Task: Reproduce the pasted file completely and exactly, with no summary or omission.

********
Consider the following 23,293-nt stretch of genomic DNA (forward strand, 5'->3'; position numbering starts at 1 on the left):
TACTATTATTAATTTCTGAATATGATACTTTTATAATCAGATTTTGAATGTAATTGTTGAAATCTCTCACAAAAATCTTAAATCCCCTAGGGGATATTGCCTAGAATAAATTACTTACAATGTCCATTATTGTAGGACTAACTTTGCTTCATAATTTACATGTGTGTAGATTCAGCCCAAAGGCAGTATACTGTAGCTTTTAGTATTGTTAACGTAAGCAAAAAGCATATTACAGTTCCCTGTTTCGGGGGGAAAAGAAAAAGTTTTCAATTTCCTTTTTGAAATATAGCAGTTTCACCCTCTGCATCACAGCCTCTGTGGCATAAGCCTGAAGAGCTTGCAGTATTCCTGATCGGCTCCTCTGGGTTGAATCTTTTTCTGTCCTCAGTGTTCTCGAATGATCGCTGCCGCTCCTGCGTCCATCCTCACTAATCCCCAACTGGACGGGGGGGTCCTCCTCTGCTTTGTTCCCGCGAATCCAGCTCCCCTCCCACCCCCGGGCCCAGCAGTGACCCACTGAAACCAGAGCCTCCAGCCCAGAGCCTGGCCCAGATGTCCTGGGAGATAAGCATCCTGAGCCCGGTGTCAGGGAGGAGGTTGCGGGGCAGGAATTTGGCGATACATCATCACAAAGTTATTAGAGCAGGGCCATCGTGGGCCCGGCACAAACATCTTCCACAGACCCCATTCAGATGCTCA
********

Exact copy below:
Consider the following 23,293-nt stretch of genomic DNA (forward strand, 5'->3'; position numbering starts at 1 on the left):
TACTATTATTAATTTCTGAATATGATACTTTTATAATCAGATTTTGAATGTAATTGTTGAAATCTCTCACAAAAATCTTAAATCCCCTAGGGGATATTGCCTAGAATAAATTACTTACAATGTCCATTATTGTAGGACTAACTTTGCTTCATAATTTACATGTGTGTAGATTCAGCCCAAAGGCAGTATACTGTAGCTTTTAGTATTGTTAACGTAAGCAAAAAGCATATTACAGTTCCCTGTTTCGGGGGGAAAAGAAAAAGTTTTCAATTTCCTTTTTGAAATATAGCAGTTTCACCCTCTGCATCACAGCCTCTGTGGCATAAGCCTGAAGAGCTTGCAGTATTCCTGATCGGCTCCTCTGGGTTGAATCTTTTTCTGTCCTCAGTGTTCTCGAATGATCGCTGCCGCTCCTGCGTCCATCCTCACTAATCCCCAACTGGACGGGGGGGTCCTCCTCTGCTTTGTTCCCGCGAATCCAGCTCCCCTCCCACCCCCGGGCCCAGCAGTGACCCACTGAAACCAGAGCCTCCAGCCCAGAGCCTGGCCCAGATGTCCTGGGAGATAAGCATCCTGAGCCCGGTGTCAGGGAGGAGGTTGCGGGGCAGGAATTTGGCGATACATCATCACAAAGTTATTAGAGCAGGGCCATCGTGGGCCCGGCACAAACATCTTCCACAGACCCCATTCAGATGCTCA